I had it all planned out. It was going to be great! The partner kick-off for Sage Summit 2015 was scheduled (via webcast) for 1 p.m. Eastern yesterday, and I figured if I waited until then, I’d have some kick-butt information to share with my readers. Sure, it would mean a huge gap between blog posts (sorry about last week), but it would be worth the wait!
OK, so one thing I learned was that I’m pretty much on top of things when it comes to reporting on news about Sage Summit. They really didn’t say anything on the webcast that hadn’t been mentioned before via social media or through e-mails to partners. The only thing new they did mention was they would announce the Featured Conversation speakers (read: headliners) before the end of April.
Yeah, that was a bit of a tease. Last year, they had some pretty big names, and more importantly, they were all relevant to a business convention. They were all business people themselves, like people from the tech field (Biz Stone, a founder of Twitter), the economy from a political standpoint (Karl Rove and Robert Gibbs), and celebrities who are successful entrepreneurs in their own right (Earvin “Magic” Johnson and Jessica Alba). Sage is promising a lineup to rival last year’s event for Sage Summit 2015.
Now, a cynic might say, “Oh, they know the roster. They’re just trying to build up anticipation for the announcement.” Well, yes and no. Of course they know who they invited, and granted, the roster is more than likely locked in to attend at this point. However, it’s also likely that contracts still need to be finalized. Or someone who they thought couldn’t come had a change in their schedule and could now participate.
And, to be honest, there’s probably a bit of showmanship mixed in as well. “Always leave them wanting more,” as the showbiz saying goes.
However, there was one really useful bit of information that was shared during the webcast: Sophie Leguillette, the vice president of marketing for Sage North America, said that all major announcements for Sage Summit 2015 will appear on social media first. This is excellent news, because that means customers and partners alike can get the information firsthand as its announced instead of it waiting to filter through the channel.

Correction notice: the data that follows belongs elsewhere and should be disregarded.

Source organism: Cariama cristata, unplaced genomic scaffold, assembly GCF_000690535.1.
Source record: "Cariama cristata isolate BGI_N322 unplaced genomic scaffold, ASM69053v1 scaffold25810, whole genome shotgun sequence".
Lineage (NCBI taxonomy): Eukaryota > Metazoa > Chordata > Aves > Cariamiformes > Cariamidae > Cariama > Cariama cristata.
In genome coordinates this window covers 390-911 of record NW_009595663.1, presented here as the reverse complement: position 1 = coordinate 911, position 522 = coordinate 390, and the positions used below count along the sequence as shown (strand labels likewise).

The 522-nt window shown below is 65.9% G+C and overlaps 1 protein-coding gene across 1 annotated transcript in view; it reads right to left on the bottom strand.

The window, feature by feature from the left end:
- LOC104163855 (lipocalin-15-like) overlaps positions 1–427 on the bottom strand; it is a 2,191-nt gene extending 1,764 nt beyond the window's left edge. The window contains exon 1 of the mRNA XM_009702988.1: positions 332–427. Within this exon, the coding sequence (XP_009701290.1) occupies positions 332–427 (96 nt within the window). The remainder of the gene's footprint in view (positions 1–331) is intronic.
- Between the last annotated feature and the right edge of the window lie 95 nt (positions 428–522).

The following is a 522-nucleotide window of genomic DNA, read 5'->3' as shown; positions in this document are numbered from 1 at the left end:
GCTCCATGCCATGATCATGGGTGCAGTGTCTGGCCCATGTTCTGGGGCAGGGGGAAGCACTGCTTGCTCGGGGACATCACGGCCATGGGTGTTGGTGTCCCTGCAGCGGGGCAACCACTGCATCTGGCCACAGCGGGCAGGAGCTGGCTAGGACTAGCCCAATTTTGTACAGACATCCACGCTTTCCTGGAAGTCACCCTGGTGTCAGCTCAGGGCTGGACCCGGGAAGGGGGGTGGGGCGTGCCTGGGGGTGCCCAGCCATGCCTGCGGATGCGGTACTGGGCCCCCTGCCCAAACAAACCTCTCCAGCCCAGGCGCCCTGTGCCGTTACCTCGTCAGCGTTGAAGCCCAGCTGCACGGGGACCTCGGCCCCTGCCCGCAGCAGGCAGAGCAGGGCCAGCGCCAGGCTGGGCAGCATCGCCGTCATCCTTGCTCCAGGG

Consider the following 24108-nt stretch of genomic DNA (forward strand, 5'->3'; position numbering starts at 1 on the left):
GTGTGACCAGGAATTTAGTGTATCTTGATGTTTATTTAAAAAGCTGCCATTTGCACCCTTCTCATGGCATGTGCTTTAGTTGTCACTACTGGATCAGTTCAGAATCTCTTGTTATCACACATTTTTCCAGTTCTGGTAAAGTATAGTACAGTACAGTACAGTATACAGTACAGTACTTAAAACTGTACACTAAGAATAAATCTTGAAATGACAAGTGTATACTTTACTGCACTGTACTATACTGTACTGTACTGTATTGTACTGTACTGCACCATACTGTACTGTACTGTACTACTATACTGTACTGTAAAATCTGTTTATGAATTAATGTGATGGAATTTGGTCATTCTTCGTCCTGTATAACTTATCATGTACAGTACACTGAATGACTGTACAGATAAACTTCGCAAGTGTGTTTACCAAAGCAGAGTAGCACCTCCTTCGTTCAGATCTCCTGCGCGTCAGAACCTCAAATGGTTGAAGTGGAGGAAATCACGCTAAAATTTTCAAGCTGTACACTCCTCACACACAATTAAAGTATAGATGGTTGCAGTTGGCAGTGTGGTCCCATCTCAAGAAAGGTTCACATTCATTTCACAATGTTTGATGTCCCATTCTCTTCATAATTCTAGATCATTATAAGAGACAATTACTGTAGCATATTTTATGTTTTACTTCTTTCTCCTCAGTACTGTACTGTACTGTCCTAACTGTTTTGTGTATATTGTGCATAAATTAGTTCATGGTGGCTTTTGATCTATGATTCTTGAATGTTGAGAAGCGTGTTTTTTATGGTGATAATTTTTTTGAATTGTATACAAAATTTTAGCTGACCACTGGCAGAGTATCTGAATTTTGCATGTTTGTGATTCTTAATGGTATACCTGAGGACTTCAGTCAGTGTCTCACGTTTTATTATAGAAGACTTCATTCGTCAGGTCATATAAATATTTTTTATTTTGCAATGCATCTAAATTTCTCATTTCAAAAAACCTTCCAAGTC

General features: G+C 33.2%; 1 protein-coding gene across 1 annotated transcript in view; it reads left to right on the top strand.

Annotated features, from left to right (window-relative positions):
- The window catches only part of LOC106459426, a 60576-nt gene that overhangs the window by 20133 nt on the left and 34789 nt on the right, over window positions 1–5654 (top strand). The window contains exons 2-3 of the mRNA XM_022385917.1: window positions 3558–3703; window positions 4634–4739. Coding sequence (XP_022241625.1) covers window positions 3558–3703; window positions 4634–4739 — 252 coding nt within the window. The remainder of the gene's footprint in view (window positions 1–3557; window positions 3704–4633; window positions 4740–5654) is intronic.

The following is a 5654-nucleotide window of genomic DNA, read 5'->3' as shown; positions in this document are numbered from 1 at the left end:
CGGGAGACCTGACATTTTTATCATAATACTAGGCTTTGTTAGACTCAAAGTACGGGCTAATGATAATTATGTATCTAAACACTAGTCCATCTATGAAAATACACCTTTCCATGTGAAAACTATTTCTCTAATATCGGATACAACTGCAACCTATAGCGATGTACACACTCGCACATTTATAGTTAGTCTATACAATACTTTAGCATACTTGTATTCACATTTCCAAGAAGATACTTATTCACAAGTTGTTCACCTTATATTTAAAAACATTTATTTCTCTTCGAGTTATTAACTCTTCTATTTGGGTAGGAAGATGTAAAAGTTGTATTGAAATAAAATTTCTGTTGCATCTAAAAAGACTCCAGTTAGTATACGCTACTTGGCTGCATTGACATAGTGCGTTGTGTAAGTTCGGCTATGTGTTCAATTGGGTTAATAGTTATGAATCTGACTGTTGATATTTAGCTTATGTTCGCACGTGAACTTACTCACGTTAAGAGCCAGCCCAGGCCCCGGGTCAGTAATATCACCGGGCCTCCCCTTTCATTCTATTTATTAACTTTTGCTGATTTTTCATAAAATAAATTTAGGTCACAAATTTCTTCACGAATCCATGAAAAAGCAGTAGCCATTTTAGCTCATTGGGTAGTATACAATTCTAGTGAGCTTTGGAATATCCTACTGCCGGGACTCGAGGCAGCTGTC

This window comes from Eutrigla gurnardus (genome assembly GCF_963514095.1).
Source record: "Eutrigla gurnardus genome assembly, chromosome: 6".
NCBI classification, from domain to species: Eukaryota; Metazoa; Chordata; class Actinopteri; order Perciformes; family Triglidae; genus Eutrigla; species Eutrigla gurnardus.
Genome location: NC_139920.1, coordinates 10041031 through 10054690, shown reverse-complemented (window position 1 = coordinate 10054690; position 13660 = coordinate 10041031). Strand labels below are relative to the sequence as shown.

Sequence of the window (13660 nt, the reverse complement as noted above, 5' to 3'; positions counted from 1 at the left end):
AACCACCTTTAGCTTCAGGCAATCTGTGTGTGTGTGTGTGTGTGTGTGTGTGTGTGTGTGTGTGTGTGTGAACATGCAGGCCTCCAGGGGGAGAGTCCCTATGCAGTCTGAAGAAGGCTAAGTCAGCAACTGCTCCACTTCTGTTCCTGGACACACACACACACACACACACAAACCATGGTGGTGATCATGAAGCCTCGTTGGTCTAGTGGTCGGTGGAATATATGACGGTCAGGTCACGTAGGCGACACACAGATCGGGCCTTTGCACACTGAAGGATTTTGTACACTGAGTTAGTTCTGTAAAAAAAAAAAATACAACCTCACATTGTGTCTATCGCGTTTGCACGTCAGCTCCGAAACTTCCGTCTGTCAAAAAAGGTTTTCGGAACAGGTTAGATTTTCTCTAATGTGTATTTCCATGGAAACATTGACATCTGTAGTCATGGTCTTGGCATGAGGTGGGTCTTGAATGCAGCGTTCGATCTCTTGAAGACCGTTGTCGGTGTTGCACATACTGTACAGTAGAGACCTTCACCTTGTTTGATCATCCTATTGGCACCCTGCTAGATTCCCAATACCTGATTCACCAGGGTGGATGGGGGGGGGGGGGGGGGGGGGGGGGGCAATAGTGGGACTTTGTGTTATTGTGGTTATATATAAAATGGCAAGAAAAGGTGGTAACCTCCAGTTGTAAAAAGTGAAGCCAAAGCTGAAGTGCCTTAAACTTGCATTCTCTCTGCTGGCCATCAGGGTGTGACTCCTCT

Then again, I’m sure there’s some of you out there who just rolled your eyes and said, “Oh, no … not social media!” Believe me: I used to feel the same way. However, as I’ve told many of our customers, there are ways to use social media to gather information, even if you don’t want to use them to communicate. And luckily, Sage broadcasts their messages on many different social platforms, so if you’re uncomfortable using one medium, there are other options that may be more up your alley.
Here’s a list of a few social media platforms that Sage North America uses to broadcast information about their events, and tips on how to use them if you’re just looking for breaking news.
- LinkedIn — This option won’t offer much for anonymity, but LinkedIn is probably the most professional choice for social media. And since the Sage Summit group went public this past year, it’s easy to join up to find out what’s going on from Sage and opinions of Sage Summit attendees.
- Facebook — Facebook by far is the most ubiquitous social media platform. According to a survey conducted by the Pew Research Center in September, 71 percent of all adults who use the internet have an active Facebook account. If you already have a Facebook account (and, well, statistically speaking, you do), it’s pretty easy to follow the Sage Summit page. You can get their updates in your news feed. And if you wish to remain hidden, you don’t have to click Like or comment on the posts. However, if you don’t interact with their posts, you’ll most likely have to go to the page itself occasionally to see updates.
- Twitter — In my opinion, Twitter is the best place to get information about Sage Summit. Granted, part of my job is to follow social media, so I’m able to keep TweetDeck up on one of my monitors all day. But if you’re looking for the newest updates for Sage Summit, reminders for registration deadlines (by the way, you have until April 30 to get $500 off registration), contests (duh, winning!), and other Sage Summit-related conversations, Twitter is the best format. It’s also easy to stay anonymous. You do not have to have your real name as your Twitter handle or your public name. (You could be @krazykatlady2938479 or @columbuspineappledude if you so desire.) From there, I would recommend following @Sage_Summit (make sure it’s the one with the underscore!) and @SageNAmerica at the very least. If you’re a Sage Construction and Real Estate customer, @SageConstruct is a good one, too. Also, #SageSummit is the usual hashtag, but be advised that other people use it as well.
Sage has many other social media platforms (Google+, YouTube, etc.), but these are the ones I use to learn about Sage Summit. In the mean time, we’ll have to live with the tease of more information to come.